[vc_row type=”in_container” full_screen_row_position=”middle” scene_position=”center” text_color=”dark” text_align=”left” overlay_strength=”0.3″ shape_divider_position=”bottom” bg_image_animation=”none”][vc_column column_padding=”no-extra-padding” column_padding_position=”all” background_color_opacity=”1″ background_hover_color_opacity=”1″ column_link_target=”_self” column_shadow=”none” column_border_radius=”none” width=”1/1″ tablet_width_inherit=”default” tablet_text_alignment=”default” phone_text_alignment=”default” column_border_width=”none” column_border_style=”solid” bg_image_animation=”none”][vc_column_text]You may have a brand spanking new website, but does it pass these three accessibility tests?
Why is accessibility important?
Accessibility plays a major role in web design. Whether you are a business, designer or developer, creating a high-quality professional website involves ensuring that the information is accessible to people of all abilities.
The main benefit of web accessibility is to avoid excluding those with disabilities from using and enjoying your services and products.
However, there are a number of additional advantages, too.
For example, a focus on accessibility can help those who are using mobile phones and devices to view your site. Meanwhile, if someone is looking at their screen in bright sunlight, or using a slow internet connection, they can still use your website because it is simple to read and understand.
In short, whilst a brand needs to look great and be engaging, it must also feature easily-adaptable design elements that can be utilised throughout their websites and other marketing material.
We’ve come up with three actionable tips to boost the accessibility of your website.
Check the colours.
There are a lot of people out there who struggle to read for various reasons. This is often worsened when the colours of text are not well thought through.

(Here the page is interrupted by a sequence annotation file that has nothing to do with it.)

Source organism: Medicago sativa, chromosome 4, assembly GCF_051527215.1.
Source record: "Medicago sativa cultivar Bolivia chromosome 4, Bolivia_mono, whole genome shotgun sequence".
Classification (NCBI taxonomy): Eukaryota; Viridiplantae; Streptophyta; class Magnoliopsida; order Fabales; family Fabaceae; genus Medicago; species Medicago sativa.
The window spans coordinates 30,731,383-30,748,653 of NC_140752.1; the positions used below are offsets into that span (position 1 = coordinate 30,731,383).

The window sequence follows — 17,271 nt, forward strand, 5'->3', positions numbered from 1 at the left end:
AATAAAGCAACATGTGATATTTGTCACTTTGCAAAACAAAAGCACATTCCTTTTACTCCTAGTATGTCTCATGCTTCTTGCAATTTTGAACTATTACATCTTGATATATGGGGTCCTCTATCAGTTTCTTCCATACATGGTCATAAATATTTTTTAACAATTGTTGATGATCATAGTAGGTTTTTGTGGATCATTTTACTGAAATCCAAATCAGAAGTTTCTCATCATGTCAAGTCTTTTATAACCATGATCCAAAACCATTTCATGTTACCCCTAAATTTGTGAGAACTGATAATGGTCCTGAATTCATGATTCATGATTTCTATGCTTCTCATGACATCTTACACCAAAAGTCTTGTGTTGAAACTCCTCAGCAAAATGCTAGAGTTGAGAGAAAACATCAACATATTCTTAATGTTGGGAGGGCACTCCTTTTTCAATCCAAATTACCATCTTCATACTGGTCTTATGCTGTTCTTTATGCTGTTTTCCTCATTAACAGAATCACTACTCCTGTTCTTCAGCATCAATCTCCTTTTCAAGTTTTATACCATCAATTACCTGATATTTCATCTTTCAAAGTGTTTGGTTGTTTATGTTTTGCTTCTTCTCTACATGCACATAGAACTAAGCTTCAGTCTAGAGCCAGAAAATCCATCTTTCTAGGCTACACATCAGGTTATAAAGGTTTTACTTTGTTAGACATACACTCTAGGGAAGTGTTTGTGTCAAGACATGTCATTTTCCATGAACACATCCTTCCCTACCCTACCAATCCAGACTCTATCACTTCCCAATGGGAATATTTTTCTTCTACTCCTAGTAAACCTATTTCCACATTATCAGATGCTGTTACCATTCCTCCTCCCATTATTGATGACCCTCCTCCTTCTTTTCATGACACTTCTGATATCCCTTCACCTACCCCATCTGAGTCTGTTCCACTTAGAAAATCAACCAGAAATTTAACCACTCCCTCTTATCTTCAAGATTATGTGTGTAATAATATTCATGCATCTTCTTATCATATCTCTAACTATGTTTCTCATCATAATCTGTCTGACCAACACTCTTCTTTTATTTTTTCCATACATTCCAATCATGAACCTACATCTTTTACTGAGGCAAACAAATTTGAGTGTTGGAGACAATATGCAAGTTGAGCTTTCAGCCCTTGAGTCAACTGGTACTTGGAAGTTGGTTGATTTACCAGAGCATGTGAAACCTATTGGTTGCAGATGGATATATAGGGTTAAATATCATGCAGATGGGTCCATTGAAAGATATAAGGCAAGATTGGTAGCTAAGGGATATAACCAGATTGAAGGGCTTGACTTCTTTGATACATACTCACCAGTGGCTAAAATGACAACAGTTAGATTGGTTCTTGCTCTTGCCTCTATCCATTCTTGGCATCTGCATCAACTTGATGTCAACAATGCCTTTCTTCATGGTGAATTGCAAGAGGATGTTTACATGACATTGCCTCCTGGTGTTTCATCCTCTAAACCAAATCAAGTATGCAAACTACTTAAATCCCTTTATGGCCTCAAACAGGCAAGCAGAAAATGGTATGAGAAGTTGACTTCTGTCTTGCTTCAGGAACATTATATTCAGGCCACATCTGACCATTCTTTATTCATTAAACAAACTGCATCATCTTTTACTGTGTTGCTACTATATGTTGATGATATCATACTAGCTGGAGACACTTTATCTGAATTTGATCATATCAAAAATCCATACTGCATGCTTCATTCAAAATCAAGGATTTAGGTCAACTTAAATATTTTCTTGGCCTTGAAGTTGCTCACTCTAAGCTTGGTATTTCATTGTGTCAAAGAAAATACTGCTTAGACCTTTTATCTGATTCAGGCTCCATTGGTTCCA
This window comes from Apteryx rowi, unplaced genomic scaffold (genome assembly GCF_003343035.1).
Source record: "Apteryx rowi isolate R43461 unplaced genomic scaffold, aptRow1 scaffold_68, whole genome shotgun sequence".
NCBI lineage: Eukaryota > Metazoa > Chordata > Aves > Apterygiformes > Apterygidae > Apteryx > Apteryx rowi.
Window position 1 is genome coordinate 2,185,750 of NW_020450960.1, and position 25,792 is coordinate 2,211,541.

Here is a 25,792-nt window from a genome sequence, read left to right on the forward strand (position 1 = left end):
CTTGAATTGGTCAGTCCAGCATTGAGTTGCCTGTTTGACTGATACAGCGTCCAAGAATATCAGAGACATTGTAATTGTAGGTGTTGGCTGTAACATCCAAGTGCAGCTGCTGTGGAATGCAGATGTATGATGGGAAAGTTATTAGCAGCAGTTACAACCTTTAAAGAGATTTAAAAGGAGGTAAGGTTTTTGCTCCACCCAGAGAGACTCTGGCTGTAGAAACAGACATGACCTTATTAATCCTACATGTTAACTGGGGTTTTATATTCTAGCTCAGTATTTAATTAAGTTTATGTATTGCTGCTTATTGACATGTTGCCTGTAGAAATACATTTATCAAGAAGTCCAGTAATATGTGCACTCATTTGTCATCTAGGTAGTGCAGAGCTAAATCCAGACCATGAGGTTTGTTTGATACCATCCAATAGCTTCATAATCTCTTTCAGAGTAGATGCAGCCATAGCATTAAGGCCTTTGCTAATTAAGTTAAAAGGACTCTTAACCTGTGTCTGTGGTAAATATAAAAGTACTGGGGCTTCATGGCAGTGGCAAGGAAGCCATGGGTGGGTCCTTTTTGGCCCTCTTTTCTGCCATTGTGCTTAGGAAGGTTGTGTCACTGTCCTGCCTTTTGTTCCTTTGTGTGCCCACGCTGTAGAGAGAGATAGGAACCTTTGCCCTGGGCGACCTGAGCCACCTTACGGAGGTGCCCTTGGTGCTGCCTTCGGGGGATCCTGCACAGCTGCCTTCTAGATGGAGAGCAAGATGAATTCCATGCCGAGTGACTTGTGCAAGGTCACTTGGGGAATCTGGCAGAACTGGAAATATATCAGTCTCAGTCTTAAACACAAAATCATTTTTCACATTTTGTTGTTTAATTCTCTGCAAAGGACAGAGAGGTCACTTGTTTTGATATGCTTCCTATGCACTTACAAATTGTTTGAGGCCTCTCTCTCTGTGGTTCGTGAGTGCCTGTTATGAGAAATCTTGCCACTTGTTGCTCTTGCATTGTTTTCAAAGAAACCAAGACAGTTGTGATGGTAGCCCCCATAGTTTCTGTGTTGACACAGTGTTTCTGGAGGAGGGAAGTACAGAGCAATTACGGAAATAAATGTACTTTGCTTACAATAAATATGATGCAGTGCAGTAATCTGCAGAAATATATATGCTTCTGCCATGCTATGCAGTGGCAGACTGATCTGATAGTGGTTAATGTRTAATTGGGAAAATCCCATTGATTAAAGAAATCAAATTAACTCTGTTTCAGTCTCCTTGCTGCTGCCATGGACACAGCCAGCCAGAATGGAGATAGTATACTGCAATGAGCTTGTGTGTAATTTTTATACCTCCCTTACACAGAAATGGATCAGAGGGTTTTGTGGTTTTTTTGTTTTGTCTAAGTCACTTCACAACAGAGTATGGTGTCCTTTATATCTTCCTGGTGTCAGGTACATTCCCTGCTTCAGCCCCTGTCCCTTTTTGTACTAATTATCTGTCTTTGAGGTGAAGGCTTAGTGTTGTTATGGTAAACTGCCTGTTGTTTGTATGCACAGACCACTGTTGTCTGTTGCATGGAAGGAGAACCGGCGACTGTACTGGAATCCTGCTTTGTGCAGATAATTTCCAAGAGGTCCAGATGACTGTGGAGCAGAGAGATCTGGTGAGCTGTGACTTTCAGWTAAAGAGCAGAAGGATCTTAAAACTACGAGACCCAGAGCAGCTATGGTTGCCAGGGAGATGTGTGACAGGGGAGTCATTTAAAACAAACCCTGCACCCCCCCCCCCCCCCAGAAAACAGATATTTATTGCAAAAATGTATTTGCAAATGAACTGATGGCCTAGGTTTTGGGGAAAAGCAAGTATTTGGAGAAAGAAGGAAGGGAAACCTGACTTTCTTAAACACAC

To give an example, some may not be able to read the copy on your website if there is not a sufficient contrast between the text and the background colour.
Colour blindness affects 1 in 12 men and 1 in 200 women in the world, so the hues of your website are certainly something to keep in mind.
Avoid shade combinations such as:
- Green and red
- Green and brown
- Blue and purple
- Green and blue
- Light green and yellow
- Blue and grey
- Grey and green
- Green and black
A handy tool to check your chosen colours is The Paciello Group Colour Contrast Analyser. Simply input your brand pantone colour into this nifty piece of software and it will tell you whether they can be read with ease. An added bonus is that the Analyser shows you how these colours appear to someone with different severities of colour blindness.
Tread carefully with typography.
As we have mentioned before, choosing the right font for your brand identity is key.
Typography is one of the most important aspects of any website. After all, one of the main ways we communicate with our audiences online is via copy.
The human brain sees letters and words as shapes. By using a font that emphasises these silhouettes, you can improve the accessibility of your website.
So, when selecting a font, pay close attention to the way the letters are drawn. Stay away from those that use the same figure for “b”, “p” and “d” and instead choose one that differentiates clearly between each individual letter. It may be a case of having an extra tail on the “d”.
Meanwhile, ensure that the ascenders (that’s the part of the letter that points towards the top, i.e. the little stick on an “h”) are higher than the rest of the text.
It may be worth talking to a designer who can offer advice about accessible fonts.
Another step is to take into account the spacing between your letters. Uneven spaces between words can soon make sentences illegible.
Size also matters. Never use a font that is below 12pt. We always aim for a minimum of 14pt for the main body of a website, whilst highlighting headings and titles by selecting a larger size.
Look at your layout.
Seriously consider how the content of your page is laid out. Is it all jumbled up? Does the order make sense? Are annoying things popping up from nowhere?
We always recommend that you keep your site as clean and clutter-free as possible. To make it accessible, a linear structure can help people to take in information at their own pace.
In the meantime, steer clear of using complex navigation systems. Whilst we always advocate creativity, using standard conventions can help with the overall user journey. For example, always place the navigation bar in a place where people can expect to see it, such as at the top of the page or in the left-hand corner.
If you do want further advice on website accessibility, please give us a shout over on our contact page. [/vc_column_text][/vc_column][/vc_row]